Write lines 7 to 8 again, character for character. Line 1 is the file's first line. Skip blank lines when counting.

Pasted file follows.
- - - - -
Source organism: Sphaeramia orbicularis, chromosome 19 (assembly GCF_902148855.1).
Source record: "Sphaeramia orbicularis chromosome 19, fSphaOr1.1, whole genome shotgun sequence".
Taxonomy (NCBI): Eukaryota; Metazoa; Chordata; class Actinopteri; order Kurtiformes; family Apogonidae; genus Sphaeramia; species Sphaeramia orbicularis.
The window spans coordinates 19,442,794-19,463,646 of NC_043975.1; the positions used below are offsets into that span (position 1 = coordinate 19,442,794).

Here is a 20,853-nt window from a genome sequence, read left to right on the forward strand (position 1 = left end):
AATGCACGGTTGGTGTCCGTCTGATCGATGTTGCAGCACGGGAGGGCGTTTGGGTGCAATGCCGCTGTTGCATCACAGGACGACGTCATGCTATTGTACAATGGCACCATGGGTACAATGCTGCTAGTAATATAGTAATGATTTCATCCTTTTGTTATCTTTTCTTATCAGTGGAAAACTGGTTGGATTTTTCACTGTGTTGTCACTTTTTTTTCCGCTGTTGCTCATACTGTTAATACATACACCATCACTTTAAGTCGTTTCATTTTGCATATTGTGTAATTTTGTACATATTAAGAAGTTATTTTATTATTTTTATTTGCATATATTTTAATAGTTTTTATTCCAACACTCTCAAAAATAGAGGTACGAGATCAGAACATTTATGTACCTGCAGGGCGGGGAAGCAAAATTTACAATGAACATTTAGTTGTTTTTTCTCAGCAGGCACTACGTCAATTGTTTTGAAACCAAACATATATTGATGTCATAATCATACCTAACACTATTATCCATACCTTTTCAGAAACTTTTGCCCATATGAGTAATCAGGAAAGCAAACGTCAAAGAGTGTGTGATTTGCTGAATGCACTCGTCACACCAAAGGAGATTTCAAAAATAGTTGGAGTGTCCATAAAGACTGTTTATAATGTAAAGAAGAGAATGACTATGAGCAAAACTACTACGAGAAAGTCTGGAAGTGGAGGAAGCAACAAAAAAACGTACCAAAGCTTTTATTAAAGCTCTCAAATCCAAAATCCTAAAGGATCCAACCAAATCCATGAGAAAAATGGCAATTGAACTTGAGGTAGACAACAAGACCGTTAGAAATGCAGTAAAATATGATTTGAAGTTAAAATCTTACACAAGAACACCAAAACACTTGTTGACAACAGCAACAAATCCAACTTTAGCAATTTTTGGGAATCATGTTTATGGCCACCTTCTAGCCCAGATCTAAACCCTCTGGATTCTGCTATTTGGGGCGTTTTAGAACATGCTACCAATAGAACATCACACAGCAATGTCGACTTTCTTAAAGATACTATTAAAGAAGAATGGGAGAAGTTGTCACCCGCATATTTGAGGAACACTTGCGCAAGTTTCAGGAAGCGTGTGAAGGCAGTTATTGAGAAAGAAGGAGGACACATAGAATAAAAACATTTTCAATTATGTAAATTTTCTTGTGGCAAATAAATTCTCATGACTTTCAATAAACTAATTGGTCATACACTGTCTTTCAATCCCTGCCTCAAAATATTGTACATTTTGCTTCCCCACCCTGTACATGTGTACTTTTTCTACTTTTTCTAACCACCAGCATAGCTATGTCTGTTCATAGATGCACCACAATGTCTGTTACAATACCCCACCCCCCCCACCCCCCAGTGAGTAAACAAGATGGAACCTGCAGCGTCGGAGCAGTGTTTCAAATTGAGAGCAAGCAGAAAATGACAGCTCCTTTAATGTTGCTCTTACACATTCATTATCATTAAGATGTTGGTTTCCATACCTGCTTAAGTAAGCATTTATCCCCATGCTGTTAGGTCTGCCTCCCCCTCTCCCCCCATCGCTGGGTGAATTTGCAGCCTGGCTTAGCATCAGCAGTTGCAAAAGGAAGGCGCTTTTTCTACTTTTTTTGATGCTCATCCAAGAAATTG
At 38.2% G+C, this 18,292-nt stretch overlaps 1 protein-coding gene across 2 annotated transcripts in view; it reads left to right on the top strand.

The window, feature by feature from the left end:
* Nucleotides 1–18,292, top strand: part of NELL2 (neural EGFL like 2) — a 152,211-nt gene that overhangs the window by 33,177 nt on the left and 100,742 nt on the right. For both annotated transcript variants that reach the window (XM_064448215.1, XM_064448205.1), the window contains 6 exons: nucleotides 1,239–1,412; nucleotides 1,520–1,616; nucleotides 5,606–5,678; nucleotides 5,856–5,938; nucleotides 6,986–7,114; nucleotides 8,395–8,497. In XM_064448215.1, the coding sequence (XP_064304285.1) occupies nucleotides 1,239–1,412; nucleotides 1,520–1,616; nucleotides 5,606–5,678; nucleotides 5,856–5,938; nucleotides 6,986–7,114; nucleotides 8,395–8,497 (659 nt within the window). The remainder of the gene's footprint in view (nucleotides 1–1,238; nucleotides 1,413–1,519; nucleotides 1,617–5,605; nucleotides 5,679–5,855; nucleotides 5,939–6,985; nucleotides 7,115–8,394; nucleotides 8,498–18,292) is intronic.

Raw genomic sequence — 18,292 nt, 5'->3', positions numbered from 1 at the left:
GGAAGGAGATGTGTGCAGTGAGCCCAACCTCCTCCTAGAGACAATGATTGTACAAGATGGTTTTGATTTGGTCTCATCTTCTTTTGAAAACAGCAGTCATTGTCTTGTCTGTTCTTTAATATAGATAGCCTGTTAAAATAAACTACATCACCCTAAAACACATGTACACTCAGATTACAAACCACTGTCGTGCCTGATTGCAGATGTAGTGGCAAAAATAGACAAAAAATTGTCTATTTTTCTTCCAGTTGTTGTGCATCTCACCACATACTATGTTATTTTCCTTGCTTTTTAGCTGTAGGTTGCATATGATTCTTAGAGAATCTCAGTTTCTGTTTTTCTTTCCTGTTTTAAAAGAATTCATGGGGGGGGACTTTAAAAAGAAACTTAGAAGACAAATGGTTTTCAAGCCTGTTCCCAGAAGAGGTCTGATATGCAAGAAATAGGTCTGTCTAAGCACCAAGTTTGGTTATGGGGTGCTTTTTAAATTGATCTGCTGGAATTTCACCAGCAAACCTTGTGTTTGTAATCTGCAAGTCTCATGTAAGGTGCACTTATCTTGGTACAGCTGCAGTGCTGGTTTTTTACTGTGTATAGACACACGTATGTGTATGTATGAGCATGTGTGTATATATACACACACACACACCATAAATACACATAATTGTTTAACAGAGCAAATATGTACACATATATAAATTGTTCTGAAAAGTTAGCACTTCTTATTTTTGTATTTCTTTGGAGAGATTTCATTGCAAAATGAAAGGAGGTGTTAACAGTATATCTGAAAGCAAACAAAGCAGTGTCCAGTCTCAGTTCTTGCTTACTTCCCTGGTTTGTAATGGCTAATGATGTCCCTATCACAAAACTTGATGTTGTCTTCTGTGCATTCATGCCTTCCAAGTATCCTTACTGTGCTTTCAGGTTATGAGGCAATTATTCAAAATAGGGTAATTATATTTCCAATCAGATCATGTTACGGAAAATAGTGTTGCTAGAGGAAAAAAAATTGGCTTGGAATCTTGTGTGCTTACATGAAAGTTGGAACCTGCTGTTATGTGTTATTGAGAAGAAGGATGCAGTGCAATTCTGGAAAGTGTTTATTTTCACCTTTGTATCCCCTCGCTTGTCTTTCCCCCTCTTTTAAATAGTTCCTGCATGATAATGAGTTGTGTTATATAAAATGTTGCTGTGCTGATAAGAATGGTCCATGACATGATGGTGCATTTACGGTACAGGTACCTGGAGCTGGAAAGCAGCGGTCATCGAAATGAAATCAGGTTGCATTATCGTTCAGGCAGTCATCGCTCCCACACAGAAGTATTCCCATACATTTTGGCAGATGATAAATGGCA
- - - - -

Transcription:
At 38.2% G+C, this 18,292-nt stretch overlaps 1 protein-coding gene across 2 annotated transcripts in view; it reads left to right on the top strand.

The window, feature by feature from the left end: